What is default and what does it mean for Ukraine?

We asked Ilona Sologoub, director for Policy Research at Kyiv School of Economics, CEO of VoxUkraine, what default is and what its possible consequences for Ukraine are.

What is default? Why is it declared?


Default is declared when a country cannot meet its obligations timely and in full. In this case the state negotiates with the creditors asking them to restructure the debt (write off some part of it and extend the deadline for the rest). In the worst case the country simply refuses to repay its obligations. But Ukraine has never used this extreme practice.


Are default and bankruptcy synonyms?


Default cannot be compared with an enterprise bankruptcy, as an enterprise can be liquidated as a result of bankruptcy. A country cannot be liquidated, it continues to exist and function, although foreign markets are closed for this country for some 5-7 years, so it can no longer borrow money. During this time the country can get funding only from such organizations as IMF, the World Bank and the like. Also, governments of other countries may volunteer to help.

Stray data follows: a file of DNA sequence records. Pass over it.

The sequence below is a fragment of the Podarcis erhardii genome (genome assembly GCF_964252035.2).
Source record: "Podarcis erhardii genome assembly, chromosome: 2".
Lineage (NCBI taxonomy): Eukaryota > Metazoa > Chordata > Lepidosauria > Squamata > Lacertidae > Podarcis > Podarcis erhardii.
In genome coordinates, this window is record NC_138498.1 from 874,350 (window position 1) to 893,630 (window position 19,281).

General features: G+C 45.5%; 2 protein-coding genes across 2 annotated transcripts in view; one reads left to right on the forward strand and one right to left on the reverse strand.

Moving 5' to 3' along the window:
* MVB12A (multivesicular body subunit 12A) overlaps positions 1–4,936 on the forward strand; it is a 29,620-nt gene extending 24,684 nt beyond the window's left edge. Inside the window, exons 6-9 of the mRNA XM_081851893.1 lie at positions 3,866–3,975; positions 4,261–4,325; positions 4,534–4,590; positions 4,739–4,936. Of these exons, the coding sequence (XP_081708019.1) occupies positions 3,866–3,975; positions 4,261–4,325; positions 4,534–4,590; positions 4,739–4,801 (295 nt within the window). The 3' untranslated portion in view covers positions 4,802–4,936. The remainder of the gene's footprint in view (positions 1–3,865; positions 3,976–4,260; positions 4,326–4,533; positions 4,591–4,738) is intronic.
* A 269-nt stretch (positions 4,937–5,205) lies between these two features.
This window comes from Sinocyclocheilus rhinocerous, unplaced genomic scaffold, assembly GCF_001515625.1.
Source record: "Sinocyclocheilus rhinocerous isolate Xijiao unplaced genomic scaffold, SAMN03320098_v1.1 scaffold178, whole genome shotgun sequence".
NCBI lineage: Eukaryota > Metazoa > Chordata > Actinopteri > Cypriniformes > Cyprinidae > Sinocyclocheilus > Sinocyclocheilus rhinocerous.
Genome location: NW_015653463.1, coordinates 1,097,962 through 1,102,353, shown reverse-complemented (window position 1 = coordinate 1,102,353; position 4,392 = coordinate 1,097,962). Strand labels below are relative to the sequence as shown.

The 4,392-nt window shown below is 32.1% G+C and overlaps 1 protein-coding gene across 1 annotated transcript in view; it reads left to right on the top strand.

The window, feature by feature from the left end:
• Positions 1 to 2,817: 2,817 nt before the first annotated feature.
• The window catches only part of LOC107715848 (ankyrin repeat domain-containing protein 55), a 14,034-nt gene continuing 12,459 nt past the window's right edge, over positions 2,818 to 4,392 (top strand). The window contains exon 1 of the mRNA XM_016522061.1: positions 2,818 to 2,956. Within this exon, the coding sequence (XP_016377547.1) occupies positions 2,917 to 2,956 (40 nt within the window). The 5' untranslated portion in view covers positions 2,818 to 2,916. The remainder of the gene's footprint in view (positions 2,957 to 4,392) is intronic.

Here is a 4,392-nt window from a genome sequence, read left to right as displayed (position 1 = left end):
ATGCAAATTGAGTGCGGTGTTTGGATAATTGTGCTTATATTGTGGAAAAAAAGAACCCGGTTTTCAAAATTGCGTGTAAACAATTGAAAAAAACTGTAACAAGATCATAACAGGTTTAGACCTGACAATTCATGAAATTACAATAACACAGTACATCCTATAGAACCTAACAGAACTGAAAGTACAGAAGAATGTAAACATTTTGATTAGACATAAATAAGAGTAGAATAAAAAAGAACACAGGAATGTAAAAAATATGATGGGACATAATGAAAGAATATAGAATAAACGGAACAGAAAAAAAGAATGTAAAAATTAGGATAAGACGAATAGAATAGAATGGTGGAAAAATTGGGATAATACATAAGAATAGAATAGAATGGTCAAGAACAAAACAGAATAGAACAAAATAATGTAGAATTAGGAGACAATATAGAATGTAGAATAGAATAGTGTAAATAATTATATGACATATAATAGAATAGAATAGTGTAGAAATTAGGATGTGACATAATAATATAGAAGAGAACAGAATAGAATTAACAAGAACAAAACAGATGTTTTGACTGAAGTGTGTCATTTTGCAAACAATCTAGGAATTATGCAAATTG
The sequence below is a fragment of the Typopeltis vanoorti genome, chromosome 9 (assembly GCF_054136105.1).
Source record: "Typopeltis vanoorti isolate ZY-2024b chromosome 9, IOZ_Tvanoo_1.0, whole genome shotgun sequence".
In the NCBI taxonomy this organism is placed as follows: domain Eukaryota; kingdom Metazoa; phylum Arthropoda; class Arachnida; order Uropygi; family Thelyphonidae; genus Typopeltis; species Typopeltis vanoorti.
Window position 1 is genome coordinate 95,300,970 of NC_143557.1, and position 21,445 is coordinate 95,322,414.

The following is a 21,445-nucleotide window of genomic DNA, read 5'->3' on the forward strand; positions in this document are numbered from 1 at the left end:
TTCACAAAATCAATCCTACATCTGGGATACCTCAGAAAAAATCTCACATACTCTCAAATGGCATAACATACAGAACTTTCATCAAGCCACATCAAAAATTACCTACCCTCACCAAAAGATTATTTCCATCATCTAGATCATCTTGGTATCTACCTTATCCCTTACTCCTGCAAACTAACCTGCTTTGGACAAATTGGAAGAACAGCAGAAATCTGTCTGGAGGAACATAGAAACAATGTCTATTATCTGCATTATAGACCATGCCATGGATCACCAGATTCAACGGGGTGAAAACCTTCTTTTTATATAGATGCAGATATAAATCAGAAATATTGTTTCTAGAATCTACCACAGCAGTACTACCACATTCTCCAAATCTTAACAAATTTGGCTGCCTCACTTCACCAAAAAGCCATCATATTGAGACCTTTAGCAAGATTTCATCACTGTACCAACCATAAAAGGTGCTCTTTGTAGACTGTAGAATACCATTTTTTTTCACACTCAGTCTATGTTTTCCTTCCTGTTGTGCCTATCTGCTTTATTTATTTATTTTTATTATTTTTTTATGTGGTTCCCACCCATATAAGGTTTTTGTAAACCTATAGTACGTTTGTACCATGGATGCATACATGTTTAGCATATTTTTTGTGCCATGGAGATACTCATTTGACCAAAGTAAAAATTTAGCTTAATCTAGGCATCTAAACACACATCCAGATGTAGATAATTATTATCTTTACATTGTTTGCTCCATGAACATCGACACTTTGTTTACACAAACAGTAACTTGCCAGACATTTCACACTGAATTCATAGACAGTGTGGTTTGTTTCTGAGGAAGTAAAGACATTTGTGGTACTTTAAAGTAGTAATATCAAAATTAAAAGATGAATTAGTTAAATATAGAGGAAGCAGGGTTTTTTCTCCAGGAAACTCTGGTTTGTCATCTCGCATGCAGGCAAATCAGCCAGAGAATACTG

What are the consequences of default? We cannot enter foreign markets, our currency depreciates, what else happens?


Yes, national currency depreciates because the investment inflow decreases. At the same time, some investors who injected their money into private companies in this country (or were going to), try to move their dividends out of the country and put their investment projects on hold. Thus not only currency depreciates but also economic activity slows down.

Why do the countries borrow money? They borrow to cover their fiscal deficit. If their access to credit money is restricted, then they have to decrease the fiscal gap by increasing fiscal inflows and decreasing spending. But if the economic situation is complicated, it is unreasonable to expect higher inflows. Thus a country cuts government spending by scaling back on some social or investment programs. Usually capital spending is cut first since it can be decreased relatively painlessly for the citizens. Nevertheless, this cut on spending affects the future as the country infrastructure depreciates.  


There is a discussion of default in Ukraine nowadays: people argue whether we have to declare it or not. Are these the two options on the table?


The current discussion of default is very harmful for Ukraine. At the moment, there is no reason to declare a default: we have some economic growth, public finance performs pretty well – budget deficit is within the limits set by the IMF program. Therefore, the government is able to meet its obligations in time.